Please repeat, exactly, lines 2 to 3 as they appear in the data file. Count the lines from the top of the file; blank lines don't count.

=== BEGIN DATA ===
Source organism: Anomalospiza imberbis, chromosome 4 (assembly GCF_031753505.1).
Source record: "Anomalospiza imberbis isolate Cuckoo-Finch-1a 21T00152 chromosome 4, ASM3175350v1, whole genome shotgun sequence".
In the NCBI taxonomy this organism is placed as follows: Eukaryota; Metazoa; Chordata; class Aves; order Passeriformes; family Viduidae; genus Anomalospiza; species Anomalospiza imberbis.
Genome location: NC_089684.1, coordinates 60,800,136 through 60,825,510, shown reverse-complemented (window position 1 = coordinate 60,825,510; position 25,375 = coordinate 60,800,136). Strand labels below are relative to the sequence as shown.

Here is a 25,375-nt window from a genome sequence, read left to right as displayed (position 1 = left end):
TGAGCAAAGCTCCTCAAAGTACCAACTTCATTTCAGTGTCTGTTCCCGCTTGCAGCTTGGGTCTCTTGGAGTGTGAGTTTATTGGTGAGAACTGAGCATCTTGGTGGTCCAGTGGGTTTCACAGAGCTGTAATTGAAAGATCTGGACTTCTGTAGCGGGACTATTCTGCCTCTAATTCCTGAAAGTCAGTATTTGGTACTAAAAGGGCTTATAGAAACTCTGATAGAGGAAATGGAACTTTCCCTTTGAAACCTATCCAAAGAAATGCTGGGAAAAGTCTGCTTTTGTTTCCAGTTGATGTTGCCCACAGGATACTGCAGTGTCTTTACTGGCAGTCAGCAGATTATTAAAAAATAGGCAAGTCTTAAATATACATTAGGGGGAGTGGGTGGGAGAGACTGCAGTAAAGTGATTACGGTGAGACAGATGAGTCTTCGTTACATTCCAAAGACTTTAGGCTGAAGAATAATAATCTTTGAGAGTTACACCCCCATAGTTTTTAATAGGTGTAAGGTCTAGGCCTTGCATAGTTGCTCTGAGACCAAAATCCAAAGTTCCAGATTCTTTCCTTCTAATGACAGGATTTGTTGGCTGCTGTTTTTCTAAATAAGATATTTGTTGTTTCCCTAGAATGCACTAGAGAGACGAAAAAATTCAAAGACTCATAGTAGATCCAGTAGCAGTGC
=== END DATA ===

Source record: "Anomalospiza imberbis isolate Cuckoo-Finch-1a 21T00152 chromosome 4, ASM3175350v1, whole genome shotgun sequence".
In the NCBI taxonomy this organism is placed as follows: Eukaryota; Metazoa; Chordata; class Aves; order Passeriformes; family Viduidae; genus Anomalospiza; species Anomalospiza imberbis.